Thursday, October 23, 2014

5 things to know for your Saturday in Indiana

Indiana VA facilities do not face problems affecting other clinics nationwide, a local arts auction benefit raises $220,000 for charity and three other stories to start your day.

Posted on May 30, 2014 at 11:58 p.m.

1. Indiana VA facilities not touched by problems affecting other clinics, but Rep. Walorski thinks they should be audited

Veterans Affairs secretary Eric Shinseki stepped down Friday, May 30, amid criticism of how the VA provided healthcare to veterans. The VA came under scrutiny after reports that veterans seeking attention at VA healthcare facilities were facing long delays around the country. A report Wednesday found that officials at a VA facility in Phoenix, Ariz., tried to conceal the long delays in care. However, Indiana has not faced any of the problems that other VA hospitals and clinics have, according to U.S. Rep. Jackie Walorski

2. Elkhart County Community Foundation, philanthropists raise $220,000 for charity in memory of David Gundlach

More than 200 people gathered at the Lerner Theatre Thursday night, May 29, to place bids on 27 items from local entrepreneur and millionaire David Gundlach’s personal art and furniture collection. Gundlach died in 2011. Local philanthropists and the Elkhart County Community Foundation managed to raise $220,000 for local nonprofits.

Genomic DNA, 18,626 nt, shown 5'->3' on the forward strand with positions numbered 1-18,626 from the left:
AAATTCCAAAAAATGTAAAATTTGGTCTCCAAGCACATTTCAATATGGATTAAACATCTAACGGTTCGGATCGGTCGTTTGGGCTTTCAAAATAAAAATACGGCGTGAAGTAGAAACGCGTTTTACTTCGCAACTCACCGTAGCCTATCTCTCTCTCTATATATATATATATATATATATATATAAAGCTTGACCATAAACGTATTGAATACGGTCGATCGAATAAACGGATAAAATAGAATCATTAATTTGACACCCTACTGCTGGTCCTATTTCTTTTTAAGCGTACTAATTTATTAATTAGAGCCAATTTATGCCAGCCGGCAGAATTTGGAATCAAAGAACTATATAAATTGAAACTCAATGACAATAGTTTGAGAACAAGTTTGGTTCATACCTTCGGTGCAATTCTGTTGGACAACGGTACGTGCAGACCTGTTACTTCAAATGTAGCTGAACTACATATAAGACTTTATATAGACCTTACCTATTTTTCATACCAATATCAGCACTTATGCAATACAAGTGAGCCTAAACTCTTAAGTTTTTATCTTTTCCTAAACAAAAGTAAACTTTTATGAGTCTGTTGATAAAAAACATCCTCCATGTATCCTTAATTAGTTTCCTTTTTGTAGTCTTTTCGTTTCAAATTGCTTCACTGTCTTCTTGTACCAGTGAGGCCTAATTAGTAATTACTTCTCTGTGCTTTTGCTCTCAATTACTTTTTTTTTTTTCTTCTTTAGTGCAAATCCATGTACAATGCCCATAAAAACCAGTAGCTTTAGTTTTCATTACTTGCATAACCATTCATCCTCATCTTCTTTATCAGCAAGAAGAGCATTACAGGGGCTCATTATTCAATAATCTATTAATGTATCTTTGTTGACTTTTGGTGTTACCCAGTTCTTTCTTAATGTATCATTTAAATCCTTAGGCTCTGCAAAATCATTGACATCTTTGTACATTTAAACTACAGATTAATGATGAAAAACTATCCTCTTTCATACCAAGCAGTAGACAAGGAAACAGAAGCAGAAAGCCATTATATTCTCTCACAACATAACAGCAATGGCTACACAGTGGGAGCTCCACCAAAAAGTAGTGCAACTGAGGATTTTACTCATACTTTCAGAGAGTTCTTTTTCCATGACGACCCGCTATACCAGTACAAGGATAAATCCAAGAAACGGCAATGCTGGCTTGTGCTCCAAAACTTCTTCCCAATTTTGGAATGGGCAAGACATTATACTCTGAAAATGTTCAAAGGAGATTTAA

3. Same-sex marriage in Indiana could boost state economy, study predicts

Same-sex marriage could boost Indiana’s economy, according to a new study released by UCLA School of Law’s Williams Institute. Wedding expenditures and visitors coming into the state for ceremonies would raise over $39 million in spending for the state’s economy. There could be $2.7 million in sales tax revenue and up to 564 more full- and part-time jobs, according to the study. It predicts that Indiana could generate $25 million in revenue during the first year of same-sex marriage being legal.

4. Ask the Truth: What made Elkhart a train hub of the Midwest?

Steam locomotives used to be crude in the 1800s and could not go far without being serviced, according to Dave Overton, staff member of the National New York Central Railroad Museum in Elkhart. The city initially served as a half-way point between Toledo and Chicago. Years later, Elkhart was located at the junction point of the Lake Shore and Michigan main line and Air Line, making the city a natural location for a rail maintenance complex. This complex included locomotive works, repair shops, a carpenter shop, boiler shop and two round-houses.

5. Police seek Antonio M. Walters, a suspect in the murder of Devonte Patrick

The Elkhart Police Department is still looking for the second suspect in the murder of Devonte Patrick. Antonio M. Walters, 17, was charged with murder in March and is still at large. Walters is considered armed and dangerous. Police asks anyone with information regarding Walters to get in touch with the Elkhart Police Department Homicide Unit.

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